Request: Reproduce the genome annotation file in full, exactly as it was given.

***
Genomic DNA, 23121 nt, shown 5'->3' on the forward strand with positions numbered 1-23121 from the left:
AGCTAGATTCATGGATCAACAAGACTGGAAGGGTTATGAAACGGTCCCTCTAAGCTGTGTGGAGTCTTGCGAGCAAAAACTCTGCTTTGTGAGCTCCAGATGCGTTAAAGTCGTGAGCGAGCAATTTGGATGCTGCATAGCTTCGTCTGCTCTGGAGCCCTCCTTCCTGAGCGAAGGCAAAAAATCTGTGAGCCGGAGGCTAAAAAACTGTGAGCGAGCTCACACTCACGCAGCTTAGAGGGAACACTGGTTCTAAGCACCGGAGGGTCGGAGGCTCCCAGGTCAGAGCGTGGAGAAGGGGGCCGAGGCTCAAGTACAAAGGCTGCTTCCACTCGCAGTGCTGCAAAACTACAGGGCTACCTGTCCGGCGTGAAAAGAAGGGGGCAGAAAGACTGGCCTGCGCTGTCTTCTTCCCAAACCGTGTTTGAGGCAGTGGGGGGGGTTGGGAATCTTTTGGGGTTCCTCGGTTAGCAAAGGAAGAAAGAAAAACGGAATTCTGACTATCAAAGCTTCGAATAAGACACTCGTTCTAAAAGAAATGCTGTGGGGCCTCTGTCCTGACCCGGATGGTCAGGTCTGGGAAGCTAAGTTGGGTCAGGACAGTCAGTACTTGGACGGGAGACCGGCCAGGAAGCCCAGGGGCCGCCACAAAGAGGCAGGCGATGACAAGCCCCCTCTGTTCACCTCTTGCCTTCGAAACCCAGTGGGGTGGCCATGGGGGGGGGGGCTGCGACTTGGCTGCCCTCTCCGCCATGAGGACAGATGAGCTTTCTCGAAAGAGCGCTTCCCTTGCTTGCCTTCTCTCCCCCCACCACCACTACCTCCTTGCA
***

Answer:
Genomic DNA, 23121 nt, shown 5'->3' on the forward strand with positions numbered 1-23121 from the left:
AGCTAGATTCATGGATCAACAAGACTGGAAGGGTTATGAAACGGTCCCTCTAAGCTGTGTGGAGTCTTGCGAGCAAAAACTCTGCTTTGTGAGCTCCAGATGCGTTAAAGTCGTGAGCGAGCAATTTGGATGCTGCATAGCTTCGTCTGCTCTGGAGCCCTCCTTCCTGAGCGAAGGCAAAAAATCTGTGAGCCGGAGGCTAAAAAACTGTGAGCGAGCTCACACTCACGCAGCTTAGAGGGAACACTGGTTCTAAGCACCGGAGGGTCGGAGGCTCCCAGGTCAGAGCGTGGAGAAGGGGGCCGAGGCTCAAGTACAAAGGCTGCTTCCACTCGCAGTGCTGCAAAACTACAGGGCTACCTGTCCGGCGTGAAAAGAAGGGGGCAGAAAGACTGGCCTGCGCTGTCTTCTTCCCAAACCGTGTTTGAGGCAGTGGGGGGGGTTGGGAATCTTTTGGGGTTCCTCGGTTAGCAAAGGAAGAAAGAAAAACGGAATTCTGACTATCAAAGCTTCGAATAAGACACTCGTTCTAAAAGAAATGCTGTGGGGCCTCTGTCCTGACCCGGATGGTCAGGTCTGGGAAGCTAAGTTGGGTCAGGACAGTCAGTACTTGGACGGGAGACCGGCCAGGAAGCCCAGGGGCCGCCACAAAGAGGCAGGCGATGACAAGCCCCCTCTGTTCACCTCTTGCCTTCGAAACCCAGTGGGGTGGCCATGGGGGGGGGGGCTGCGACTTGGCTGCCCTCTCCGCCATGAGGACAGATGAGCTTTCTCGAAAGAGCGCTTCCCTTGCTTGCCTTCTCTCCCCCCACCACCACTACCTCCTTGCA